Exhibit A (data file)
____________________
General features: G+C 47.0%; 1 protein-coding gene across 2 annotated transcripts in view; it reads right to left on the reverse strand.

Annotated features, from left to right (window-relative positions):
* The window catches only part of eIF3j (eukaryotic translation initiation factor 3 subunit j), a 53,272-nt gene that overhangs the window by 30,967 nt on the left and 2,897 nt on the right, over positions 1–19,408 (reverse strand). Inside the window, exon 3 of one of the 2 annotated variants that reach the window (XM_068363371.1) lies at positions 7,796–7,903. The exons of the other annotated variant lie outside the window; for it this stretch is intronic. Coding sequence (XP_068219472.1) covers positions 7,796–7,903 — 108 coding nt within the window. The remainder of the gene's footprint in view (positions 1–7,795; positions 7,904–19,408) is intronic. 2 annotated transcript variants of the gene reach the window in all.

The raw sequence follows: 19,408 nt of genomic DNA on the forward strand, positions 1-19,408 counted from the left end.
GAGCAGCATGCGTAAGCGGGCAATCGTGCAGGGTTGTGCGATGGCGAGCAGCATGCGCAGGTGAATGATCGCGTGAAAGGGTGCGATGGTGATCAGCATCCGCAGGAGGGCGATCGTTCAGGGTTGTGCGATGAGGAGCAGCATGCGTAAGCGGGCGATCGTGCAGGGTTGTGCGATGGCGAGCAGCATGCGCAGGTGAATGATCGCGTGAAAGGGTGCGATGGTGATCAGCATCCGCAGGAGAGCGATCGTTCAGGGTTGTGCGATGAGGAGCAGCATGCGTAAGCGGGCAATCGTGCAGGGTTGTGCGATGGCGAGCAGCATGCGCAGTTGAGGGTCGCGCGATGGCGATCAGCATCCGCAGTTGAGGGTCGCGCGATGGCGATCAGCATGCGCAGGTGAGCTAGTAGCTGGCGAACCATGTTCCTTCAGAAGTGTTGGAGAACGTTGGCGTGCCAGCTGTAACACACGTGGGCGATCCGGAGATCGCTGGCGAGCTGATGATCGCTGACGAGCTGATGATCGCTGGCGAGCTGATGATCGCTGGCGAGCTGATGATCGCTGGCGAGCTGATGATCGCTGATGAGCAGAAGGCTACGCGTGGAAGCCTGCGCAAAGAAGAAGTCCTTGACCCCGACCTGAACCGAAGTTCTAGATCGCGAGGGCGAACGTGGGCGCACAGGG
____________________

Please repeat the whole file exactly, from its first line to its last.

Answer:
General features: G+C 47.0%; 1 protein-coding gene across 2 annotated transcripts in view; it reads right to left on the reverse strand.

Annotated features, from left to right (window-relative positions):
* The window catches only part of eIF3j (eukaryotic translation initiation factor 3 subunit j), a 53,272-nt gene that overhangs the window by 30,967 nt on the left and 2,897 nt on the right, over positions 1–19,408 (reverse strand). Inside the window, exon 3 of one of the 2 annotated variants that reach the window (XM_068363371.1) lies at positions 7,796–7,903. The exons of the other annotated variant lie outside the window; for it this stretch is intronic. Coding sequence (XP_068219472.1) covers positions 7,796–7,903 — 108 coding nt within the window. The remainder of the gene's footprint in view (positions 1–7,795; positions 7,904–19,408) is intronic. 2 annotated transcript variants of the gene reach the window in all.

The raw sequence follows: 19,408 nt of genomic DNA on the forward strand, positions 1-19,408 counted from the left end.
GAGCAGCATGCGTAAGCGGGCAATCGTGCAGGGTTGTGCGATGGCGAGCAGCATGCGCAGGTGAATGATCGCGTGAAAGGGTGCGATGGTGATCAGCATCCGCAGGAGGGCGATCGTTCAGGGTTGTGCGATGAGGAGCAGCATGCGTAAGCGGGCGATCGTGCAGGGTTGTGCGATGGCGAGCAGCATGCGCAGGTGAATGATCGCGTGAAAGGGTGCGATGGTGATCAGCATCCGCAGGAGAGCGATCGTTCAGGGTTGTGCGATGAGGAGCAGCATGCGTAAGCGGGCAATCGTGCAGGGTTGTGCGATGGCGAGCAGCATGCGCAGTTGAGGGTCGCGCGATGGCGATCAGCATCCGCAGTTGAGGGTCGCGCGATGGCGATCAGCATGCGCAGGTGAGCTAGTAGCTGGCGAACCATGTTCCTTCAGAAGTGTTGGAGAACGTTGGCGTGCCAGCTGTAACACACGTGGGCGATCCGGAGATCGCTGGCGAGCTGATGATCGCTGACGAGCTGATGATCGCTGGCGAGCTGATGATCGCTGGCGAGCTGATGATCGCTGGCGAGCTGATGATCGCTGATGAGCAGAAGGCTACGCGTGGAAGCCTGCGCAAAGAAGAAGTCCTTGACCCCGACCTGAACCGAAGTTCTAGATCGCGAGGGCGAACGTGGGCGCACAGGG